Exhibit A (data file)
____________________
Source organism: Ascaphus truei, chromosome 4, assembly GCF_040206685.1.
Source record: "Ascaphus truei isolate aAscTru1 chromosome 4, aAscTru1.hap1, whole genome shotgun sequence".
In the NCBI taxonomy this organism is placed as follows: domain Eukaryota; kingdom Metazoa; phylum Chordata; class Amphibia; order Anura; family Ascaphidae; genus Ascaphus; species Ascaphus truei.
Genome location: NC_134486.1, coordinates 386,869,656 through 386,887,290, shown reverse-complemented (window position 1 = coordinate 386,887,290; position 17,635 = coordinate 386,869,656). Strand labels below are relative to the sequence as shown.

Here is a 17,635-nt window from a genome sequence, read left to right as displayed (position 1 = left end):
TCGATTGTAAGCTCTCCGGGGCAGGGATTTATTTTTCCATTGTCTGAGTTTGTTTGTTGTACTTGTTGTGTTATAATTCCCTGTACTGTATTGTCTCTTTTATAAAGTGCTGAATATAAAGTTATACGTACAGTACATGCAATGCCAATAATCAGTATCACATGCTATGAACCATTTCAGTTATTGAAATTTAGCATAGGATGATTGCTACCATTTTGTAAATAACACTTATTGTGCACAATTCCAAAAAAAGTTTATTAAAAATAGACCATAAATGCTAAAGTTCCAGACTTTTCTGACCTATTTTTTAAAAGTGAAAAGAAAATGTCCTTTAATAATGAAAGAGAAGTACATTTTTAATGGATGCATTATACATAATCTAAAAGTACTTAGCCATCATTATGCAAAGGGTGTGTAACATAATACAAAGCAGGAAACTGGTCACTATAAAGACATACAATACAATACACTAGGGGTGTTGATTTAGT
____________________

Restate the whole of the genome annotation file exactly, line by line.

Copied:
Source organism: Ascaphus truei, chromosome 4, assembly GCF_040206685.1.
Source record: "Ascaphus truei isolate aAscTru1 chromosome 4, aAscTru1.hap1, whole genome shotgun sequence".
In the NCBI taxonomy this organism is placed as follows: domain Eukaryota; kingdom Metazoa; phylum Chordata; class Amphibia; order Anura; family Ascaphidae; genus Ascaphus; species Ascaphus truei.
Genome location: NC_134486.1, coordinates 386,869,656 through 386,887,290, shown reverse-complemented (window position 1 = coordinate 386,887,290; position 17,635 = coordinate 386,869,656). Strand labels below are relative to the sequence as shown.

Here is a 17,635-nt window from a genome sequence, read left to right as displayed (position 1 = left end):
TCGATTGTAAGCTCTCCGGGGCAGGGATTTATTTTTCCATTGTCTGAGTTTGTTTGTTGTACTTGTTGTGTTATAATTCCCTGTACTGTATTGTCTCTTTTATAAAGTGCTGAATATAAAGTTATACGTACAGTACATGCAATGCCAATAATCAGTATCACATGCTATGAACCATTTCAGTTATTGAAATTTAGCATAGGATGATTGCTACCATTTTGTAAATAACACTTATTGTGCACAATTCCAAAAAAAGTTTATTAAAAATAGACCATAAATGCTAAAGTTCCAGACTTTTCTGACCTATTTTTTAAAAGTGAAAAGAAAATGTCCTTTAATAATGAAAGAGAAGTACATTTTTAATGGATGCATTATACATAATCTAAAAGTACTTAGCCATCATTATGCAAAGGGTGTGTAACATAATACAAAGCAGGAAACTGGTCACTATAAAGACATACAATACAATACACTAGGGGTGTTGATTTAGT